This might come off as a bit fanboyish — but Django Django is the best band you probably haven’t seen live yet.I’ve made no secret about my love for the quartet from the English isles, and a cancellation on their performance at Iceland Airwaves only furthered my anticipation. Like everyone else in the Neptune Theater on a rainy Tuesday evening in Seattle, I eagerly waited and waited for Django Django’s jangly take on psych-electronic influenced rock — a wait which first began since KEXP started blasting “Default” nearly 15 months ago.
March 19th, 2013 @ Neptune Theatre, Seattle, WA
Django Django chose Minneapolis-based Night Moves, fresh off of a whole lot of good press for the brand new band. The quartet, using a little bit of odd samples and pre-recorded instrumentation, looked like veterans for the crowd, channeling their inner-Portugal. The Man as they delivered a psych-rock set that would make any Deadhead proud. The band, however, isn’t prone to senseless noodling; they kept their set nice and tight for an opener, and sounded much more polished than you would expect.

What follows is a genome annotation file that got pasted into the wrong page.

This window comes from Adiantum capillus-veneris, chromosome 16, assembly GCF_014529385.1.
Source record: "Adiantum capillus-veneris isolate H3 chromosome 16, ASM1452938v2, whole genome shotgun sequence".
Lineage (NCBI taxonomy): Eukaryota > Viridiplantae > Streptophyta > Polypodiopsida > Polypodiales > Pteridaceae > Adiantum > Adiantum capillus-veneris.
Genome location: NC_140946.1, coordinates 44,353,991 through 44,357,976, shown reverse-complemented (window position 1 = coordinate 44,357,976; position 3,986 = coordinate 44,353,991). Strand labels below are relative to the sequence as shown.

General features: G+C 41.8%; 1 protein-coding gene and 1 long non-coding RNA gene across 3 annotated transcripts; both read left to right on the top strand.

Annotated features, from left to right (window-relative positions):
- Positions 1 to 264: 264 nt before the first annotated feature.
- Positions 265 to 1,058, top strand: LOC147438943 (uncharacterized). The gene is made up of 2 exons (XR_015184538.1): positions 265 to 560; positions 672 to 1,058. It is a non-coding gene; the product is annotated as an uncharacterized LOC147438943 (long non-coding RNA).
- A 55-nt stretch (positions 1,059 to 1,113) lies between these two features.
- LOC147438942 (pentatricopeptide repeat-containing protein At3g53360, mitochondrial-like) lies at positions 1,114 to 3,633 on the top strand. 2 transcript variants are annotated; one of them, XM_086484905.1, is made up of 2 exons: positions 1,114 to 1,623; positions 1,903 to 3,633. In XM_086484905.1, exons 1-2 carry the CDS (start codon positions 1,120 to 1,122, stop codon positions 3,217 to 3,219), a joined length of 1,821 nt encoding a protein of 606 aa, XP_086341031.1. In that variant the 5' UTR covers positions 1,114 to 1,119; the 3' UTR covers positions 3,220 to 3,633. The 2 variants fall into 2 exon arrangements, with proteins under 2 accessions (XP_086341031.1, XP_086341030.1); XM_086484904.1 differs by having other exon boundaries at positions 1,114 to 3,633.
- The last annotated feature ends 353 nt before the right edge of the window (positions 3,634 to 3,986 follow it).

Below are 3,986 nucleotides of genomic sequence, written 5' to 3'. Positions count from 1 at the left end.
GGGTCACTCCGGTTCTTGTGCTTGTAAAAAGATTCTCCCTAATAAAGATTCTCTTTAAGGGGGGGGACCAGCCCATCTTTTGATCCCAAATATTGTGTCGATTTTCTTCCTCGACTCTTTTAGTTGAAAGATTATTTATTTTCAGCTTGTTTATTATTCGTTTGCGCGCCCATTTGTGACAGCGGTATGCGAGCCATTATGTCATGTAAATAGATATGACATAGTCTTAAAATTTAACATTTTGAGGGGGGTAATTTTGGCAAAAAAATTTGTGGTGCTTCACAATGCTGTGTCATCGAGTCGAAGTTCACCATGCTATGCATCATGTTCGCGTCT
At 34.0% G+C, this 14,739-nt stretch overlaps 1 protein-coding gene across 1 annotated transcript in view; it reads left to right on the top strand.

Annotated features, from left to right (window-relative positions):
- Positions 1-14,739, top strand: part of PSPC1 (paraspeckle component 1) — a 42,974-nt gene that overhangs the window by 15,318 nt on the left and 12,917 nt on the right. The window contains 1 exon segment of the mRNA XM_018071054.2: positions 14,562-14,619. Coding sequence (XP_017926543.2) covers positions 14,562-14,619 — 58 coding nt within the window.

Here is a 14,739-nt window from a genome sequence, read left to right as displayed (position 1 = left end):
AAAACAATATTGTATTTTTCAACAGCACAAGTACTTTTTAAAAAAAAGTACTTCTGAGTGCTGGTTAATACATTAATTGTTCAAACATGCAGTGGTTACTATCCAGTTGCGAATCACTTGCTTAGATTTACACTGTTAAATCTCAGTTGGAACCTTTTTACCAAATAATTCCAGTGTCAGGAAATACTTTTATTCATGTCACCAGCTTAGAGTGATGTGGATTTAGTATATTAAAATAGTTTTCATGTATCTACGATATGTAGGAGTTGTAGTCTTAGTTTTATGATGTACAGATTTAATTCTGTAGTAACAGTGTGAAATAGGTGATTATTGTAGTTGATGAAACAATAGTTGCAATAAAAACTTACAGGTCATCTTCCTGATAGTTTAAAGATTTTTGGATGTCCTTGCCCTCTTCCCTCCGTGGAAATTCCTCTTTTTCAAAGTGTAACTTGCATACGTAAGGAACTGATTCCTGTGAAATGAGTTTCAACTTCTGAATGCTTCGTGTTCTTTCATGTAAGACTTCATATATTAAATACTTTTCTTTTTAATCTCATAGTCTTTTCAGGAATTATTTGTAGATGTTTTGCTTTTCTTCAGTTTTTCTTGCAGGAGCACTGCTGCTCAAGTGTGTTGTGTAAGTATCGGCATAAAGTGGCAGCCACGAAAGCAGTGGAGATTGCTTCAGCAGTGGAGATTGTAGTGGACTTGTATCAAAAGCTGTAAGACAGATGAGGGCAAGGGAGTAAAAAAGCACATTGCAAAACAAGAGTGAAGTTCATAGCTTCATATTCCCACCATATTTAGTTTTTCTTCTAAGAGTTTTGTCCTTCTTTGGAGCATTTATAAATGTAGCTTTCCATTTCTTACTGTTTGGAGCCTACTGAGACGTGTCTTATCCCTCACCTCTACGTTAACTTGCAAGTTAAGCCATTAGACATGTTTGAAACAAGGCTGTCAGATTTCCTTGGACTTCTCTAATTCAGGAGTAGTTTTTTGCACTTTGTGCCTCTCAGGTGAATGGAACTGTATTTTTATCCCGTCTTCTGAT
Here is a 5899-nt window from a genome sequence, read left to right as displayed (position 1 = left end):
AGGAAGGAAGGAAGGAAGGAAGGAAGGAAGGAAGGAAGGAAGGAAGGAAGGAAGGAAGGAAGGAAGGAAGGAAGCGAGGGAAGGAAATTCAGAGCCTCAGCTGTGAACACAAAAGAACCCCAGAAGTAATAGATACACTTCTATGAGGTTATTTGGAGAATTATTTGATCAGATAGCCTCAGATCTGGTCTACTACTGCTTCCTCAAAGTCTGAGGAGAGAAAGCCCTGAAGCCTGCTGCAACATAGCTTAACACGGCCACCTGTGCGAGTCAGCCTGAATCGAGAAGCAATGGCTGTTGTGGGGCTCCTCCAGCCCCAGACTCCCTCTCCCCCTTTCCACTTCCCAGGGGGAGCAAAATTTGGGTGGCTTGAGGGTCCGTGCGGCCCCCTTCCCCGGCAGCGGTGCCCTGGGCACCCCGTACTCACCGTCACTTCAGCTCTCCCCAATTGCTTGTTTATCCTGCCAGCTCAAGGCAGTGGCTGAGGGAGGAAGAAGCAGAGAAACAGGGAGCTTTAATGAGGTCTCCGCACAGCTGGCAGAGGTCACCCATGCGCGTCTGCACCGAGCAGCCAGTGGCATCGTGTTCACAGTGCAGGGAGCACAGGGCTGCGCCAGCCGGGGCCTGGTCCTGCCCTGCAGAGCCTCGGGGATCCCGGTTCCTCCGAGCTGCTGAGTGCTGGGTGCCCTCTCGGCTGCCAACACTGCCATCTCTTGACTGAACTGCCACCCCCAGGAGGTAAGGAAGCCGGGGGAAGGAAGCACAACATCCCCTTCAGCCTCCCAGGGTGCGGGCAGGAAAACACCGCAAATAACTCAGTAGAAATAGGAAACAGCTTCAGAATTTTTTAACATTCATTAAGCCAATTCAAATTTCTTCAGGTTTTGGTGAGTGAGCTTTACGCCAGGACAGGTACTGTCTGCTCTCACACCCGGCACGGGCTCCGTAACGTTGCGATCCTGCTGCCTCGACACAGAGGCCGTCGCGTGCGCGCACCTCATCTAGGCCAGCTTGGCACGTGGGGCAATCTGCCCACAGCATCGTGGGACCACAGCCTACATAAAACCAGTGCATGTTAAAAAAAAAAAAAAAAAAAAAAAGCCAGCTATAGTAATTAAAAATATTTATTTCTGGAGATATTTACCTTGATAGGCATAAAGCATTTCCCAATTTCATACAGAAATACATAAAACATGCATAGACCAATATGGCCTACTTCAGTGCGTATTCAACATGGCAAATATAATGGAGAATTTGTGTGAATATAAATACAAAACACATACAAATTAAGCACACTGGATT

DJANGO DJANGO / NIGHT MOVES LIVE SHOW REVIEW CONTINUES BELOW
In the music video for Polica‘s “Wandering Star”, Los Angeles-based director ELY (Eugene Lee Yang) unifies a strong grouping of contemporary dancers who one-by-one attempt to raise an elderly woman from her emotional slumber. As they engage the woman, who seems like an artist past her prime, she slowly comes to life once again, shared sensuality leading her to eventually participate in movement herself. The setting is raw — with dancers donning bodysuits in a stripped room and projections shot onto white sheets — but the music video’s strength lies completely in its display of human intimacy and diversity of dance styles. Director ELY discusses the fundamentals of creating “Wandering Star” in the Q&A below.
Through the years, long-time collaborators and friends Lazerbeak and Minneapolis video artist Matt Scharenbroich have worked together to match their passions with one another’s. In this feature below, we look back at their projects together, and Scharenbroich comments on his latest video for “Life Every Voice”, which is a rippling animated delight that falls downwards through glitter and varying levels of psychedelic intensity.
INTERVIEW WITH MATT SCHARENBROICH CONTINUED BELOW
“The falling in the video could be paralleled with that of Alice falling down into the rabbit hole or the sensation of one’s body falling into a dreamy hypnotic state. There is a certain freedom and release associated with this transformational and transcendent state. That release from the boredom and restraints of life can be incredibly uplifting.” – Matt Scharenbroich